© Fabian M. Suchanek

Mining Incompleteness of Knowledge Bases

The problem of incompleteness

A knowledge base (KB) is a computer-processable collection of knowledge about the real world. An example of such a KB is YAGO, which we co-develop at Télécom Paris University together with the Max Planck Institute for Informatics. The content of these KBs is usually correct, i.e., it corresponds to reality: If the KB says that Elvis Presley was married to Priscilla Presley, then this is most likely the case. However, KBs are usually not complete: There may be information missing from the KB. For example, the KB may not contain all albums of Elvis Presley. This is a problem for downstream applications of the KB, which will receive answers to queries that do not correspond to reality (e.g., when asking how many albums Elvis released, or when asking whether Elvis released a particular album that happens to be missing from the KB).

The problem is exacerbated by the fact that KBs usually do not store negative information. For example, a KB will not store the fact that Elvis did not (co-)release the album “Brothers in Arms”. While this fact is not in the KB, this does not mean that it is false: KBs operate under an open world assumption, which means that we may not conclude that statements that are absent from the KB are false. The reason is that even the KB creators usually only know (or can extract) the true statements — they do not know which statements are false, or which claims are incomplete. Thus, there is no way to detect from the KB alone whether a statement that is not in the KB is true in reality.

It is relatively easy to compute a score that tells us which percentage of entities has a certain attribute in the KB. But that alone does not tell us whether, in reality, a higher percentage of entities has that attribute or not. In our research team, we develop methods that can estimate where the KB is incomplete with respect to the real world. Our methods can estimate the incompleteness of a KB from the KB itself — without the use of external information.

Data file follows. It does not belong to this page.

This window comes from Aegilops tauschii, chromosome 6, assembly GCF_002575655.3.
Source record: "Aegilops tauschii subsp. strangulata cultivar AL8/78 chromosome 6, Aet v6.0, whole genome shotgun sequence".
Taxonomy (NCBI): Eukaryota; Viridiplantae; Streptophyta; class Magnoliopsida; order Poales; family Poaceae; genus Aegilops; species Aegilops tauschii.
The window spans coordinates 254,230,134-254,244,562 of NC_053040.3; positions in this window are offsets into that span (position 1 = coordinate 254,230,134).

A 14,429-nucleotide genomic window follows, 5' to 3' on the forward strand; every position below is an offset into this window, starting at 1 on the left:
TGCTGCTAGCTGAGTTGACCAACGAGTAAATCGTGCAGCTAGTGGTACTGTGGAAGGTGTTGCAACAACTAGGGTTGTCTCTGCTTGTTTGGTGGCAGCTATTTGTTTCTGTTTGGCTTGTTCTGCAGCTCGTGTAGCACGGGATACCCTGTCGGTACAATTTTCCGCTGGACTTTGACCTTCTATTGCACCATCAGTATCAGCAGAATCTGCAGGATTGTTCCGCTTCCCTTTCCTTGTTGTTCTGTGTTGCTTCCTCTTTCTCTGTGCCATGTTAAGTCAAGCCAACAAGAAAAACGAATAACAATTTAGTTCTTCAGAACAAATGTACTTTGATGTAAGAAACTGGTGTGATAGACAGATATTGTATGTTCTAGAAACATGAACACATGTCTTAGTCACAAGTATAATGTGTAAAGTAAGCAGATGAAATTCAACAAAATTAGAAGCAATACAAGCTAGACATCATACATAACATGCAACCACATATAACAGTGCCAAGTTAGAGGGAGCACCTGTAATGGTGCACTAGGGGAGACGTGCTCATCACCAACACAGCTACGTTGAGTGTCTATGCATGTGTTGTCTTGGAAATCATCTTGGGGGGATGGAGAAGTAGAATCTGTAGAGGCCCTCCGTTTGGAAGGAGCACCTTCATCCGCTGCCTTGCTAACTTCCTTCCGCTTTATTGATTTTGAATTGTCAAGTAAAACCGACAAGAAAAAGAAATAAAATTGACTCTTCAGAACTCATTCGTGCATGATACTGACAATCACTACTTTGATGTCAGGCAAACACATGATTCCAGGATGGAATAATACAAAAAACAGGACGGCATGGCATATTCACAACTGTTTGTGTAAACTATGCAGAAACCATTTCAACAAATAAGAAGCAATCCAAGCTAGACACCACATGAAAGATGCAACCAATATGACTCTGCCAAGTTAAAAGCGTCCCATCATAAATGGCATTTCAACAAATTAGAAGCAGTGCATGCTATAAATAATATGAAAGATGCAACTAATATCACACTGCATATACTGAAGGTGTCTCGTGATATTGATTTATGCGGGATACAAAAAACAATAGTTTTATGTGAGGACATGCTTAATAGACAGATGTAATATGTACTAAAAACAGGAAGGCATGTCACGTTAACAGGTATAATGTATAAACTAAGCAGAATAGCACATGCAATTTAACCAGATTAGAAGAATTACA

Detecting missing facts

The KB may be incomplete on facts. For a given subject (say, Elvis Presley), and a given relation (say, released­Album), we can detect whether there are objects missing (i.e., whether there are albums in reality that are not in the KB). We use the rule mining system AMIE for this purpose:

Mining missing facts

If the KB is missing facts, we can try to predict them automatically. This works by help of rule mining. For example, we can mine automatically that people usually live in the same city as their spouse. When we are missing the city of residence of Priscilla Presley, we can predict that she lives in the same city as Elvis Presley.

Detecting obligatory attributes

Some attributes are obligatory for a class, i.e., all instances of that class have the attribute in the real world. For example, all people must have a birth date. Other attributes are not obligatory. For example, not all people have a spouse. In the KB, these attributes cannot easily be distinguished, because both of them may be highly incomplete. We have developed a probabilistic method that can guess whether an attribute is obligatory or not, even if the KB is highly incomplete.

Detecting missing entities

The KB may miss entities. For example, the KB may not contain all cities in France. By help of statistical methods, we can give a lower bound for the number of missing entities per class.